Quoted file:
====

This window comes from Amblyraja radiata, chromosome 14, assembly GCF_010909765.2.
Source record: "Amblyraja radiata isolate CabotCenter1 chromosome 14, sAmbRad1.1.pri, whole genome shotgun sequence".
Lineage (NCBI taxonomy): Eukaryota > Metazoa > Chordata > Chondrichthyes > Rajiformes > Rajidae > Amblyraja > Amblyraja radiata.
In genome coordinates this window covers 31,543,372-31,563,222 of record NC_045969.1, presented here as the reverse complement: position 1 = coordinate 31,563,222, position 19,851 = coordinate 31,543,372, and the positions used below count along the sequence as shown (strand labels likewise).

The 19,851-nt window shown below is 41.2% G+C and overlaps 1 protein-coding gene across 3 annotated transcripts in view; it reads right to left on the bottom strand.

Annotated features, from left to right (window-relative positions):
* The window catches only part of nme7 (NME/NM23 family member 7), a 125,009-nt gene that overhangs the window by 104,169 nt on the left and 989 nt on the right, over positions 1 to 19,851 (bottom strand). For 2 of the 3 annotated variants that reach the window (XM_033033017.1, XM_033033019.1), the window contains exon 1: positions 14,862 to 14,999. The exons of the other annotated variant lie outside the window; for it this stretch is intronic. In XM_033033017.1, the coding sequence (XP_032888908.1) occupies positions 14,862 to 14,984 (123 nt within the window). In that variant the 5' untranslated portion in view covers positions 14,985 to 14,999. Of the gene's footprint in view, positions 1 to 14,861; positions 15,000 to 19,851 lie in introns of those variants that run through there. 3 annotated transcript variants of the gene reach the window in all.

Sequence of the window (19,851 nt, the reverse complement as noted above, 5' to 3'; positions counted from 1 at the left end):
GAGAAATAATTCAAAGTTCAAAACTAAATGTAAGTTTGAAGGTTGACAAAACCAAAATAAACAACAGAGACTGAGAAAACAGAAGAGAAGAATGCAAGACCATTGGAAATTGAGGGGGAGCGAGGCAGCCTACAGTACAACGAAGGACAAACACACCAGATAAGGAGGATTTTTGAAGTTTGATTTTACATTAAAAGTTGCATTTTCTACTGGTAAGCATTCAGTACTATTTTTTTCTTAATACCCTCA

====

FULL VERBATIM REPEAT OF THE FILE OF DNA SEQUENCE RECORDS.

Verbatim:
This window comes from Amblyraja radiata, chromosome 14, assembly GCF_010909765.2.
Source record: "Amblyraja radiata isolate CabotCenter1 chromosome 14, sAmbRad1.1.pri, whole genome shotgun sequence".
Lineage (NCBI taxonomy): Eukaryota > Metazoa > Chordata > Chondrichthyes > Rajiformes > Rajidae > Amblyraja > Amblyraja radiata.
In genome coordinates this window covers 31,543,372-31,563,222 of record NC_045969.1, presented here as the reverse complement: position 1 = coordinate 31,563,222, position 19,851 = coordinate 31,543,372, and the positions used below count along the sequence as shown (strand labels likewise).

The 19,851-nt window shown below is 41.2% G+C and overlaps 1 protein-coding gene across 3 annotated transcripts in view; it reads right to left on the bottom strand.

Annotated features, from left to right (window-relative positions):
* The window catches only part of nme7 (NME/NM23 family member 7), a 125,009-nt gene that overhangs the window by 104,169 nt on the left and 989 nt on the right, over positions 1 to 19,851 (bottom strand). For 2 of the 3 annotated variants that reach the window (XM_033033017.1, XM_033033019.1), the window contains exon 1: positions 14,862 to 14,999. The exons of the other annotated variant lie outside the window; for it this stretch is intronic. In XM_033033017.1, the coding sequence (XP_032888908.1) occupies positions 14,862 to 14,984 (123 nt within the window). In that variant the 5' untranslated portion in view covers positions 14,985 to 14,999. Of the gene's footprint in view, positions 1 to 14,861; positions 15,000 to 19,851 lie in introns of those variants that run through there. 3 annotated transcript variants of the gene reach the window in all.

Sequence of the window (19,851 nt, the reverse complement as noted above, 5' to 3'; positions counted from 1 at the left end):
GAGAAATAATTCAAAGTTCAAAACTAAATGTAAGTTTGAAGGTTGACAAAACCAAAATAAACAACAGAGACTGAGAAAACAGAAGAGAAGAATGCAAGACCATTGGAAATTGAGGGGGAGCGAGGCAGCCTACAGTACAACGAAGGACAAACACACCAGATAAGGAGGATTTTTGAAGTTTGATTTTACATTAAAAGTTGCATTTTCTACTGGTAAGCATTCAGTACTATTTTTTTCTTAATACCCTCA